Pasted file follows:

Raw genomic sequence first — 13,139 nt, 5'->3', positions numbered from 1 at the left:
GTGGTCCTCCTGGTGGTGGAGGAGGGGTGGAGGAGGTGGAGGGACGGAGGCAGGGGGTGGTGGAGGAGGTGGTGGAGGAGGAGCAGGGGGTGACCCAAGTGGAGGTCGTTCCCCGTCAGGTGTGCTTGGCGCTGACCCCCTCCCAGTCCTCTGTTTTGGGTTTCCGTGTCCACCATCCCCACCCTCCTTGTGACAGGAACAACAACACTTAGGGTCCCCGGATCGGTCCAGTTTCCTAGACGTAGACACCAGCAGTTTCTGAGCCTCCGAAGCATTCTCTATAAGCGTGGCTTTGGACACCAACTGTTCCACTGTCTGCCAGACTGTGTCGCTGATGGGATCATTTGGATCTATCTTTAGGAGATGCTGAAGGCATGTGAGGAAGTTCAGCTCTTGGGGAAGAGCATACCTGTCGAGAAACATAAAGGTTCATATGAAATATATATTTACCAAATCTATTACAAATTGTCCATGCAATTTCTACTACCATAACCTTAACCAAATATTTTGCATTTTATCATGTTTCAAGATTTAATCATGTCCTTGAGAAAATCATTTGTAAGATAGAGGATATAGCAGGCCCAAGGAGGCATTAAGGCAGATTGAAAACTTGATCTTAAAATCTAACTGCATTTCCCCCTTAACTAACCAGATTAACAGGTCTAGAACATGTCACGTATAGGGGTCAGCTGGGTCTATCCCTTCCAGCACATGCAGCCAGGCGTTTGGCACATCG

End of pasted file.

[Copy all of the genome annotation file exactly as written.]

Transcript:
Raw genomic sequence first — 13,139 nt, 5'->3', positions numbered from 1 at the left:
GTGGTCCTCCTGGTGGTGGAGGAGGGGTGGAGGAGGTGGAGGGACGGAGGCAGGGGGTGGTGGAGGAGGTGGTGGAGGAGGAGCAGGGGGTGACCCAAGTGGAGGTCGTTCCCCGTCAGGTGTGCTTGGCGCTGACCCCCTCCCAGTCCTCTGTTTTGGGTTTCCGTGTCCACCATCCCCACCCTCCTTGTGACAGGAACAACAACACTTAGGGTCCCCGGATCGGTCCAGTTTCCTAGACGTAGACACCAGCAGTTTCTGAGCCTCCGAAGCATTCTCTATAAGCGTGGCTTTGGACACCAACTGTTCCACTGTCTGCCAGACTGTGTCGCTGATGGGATCATTTGGATCTATCTTTAGGAGATGCTGAAGGCATGTGAGGAAGTTCAGCTCTTGGGGAAGAGCATACCTGTCGAGAAACATAAAGGTTCATATGAAATATATATTTACCAAATCTATTACAAATTGTCCATGCAATTTCTACTACCATAACCTTAACCAAATATTTTGCATTTTATCATGTTTCAAGATTTAATCATGTCCTTGAGAAAATCATTTGTAAGATAGAGGATATAGCAGGCCCAAGGAGGCATTAAGGCAGATTGAAAACTTGATCTTAAAATCTAACTGCATTTCCCCCTTAACTAACCAGATTAACAGGTCTAGAACATGTCACGTATAGGGGTCAGCTGGGTCTATCCCTTCCAGCACATGCAGCCAGGCGTTTGGCACATCG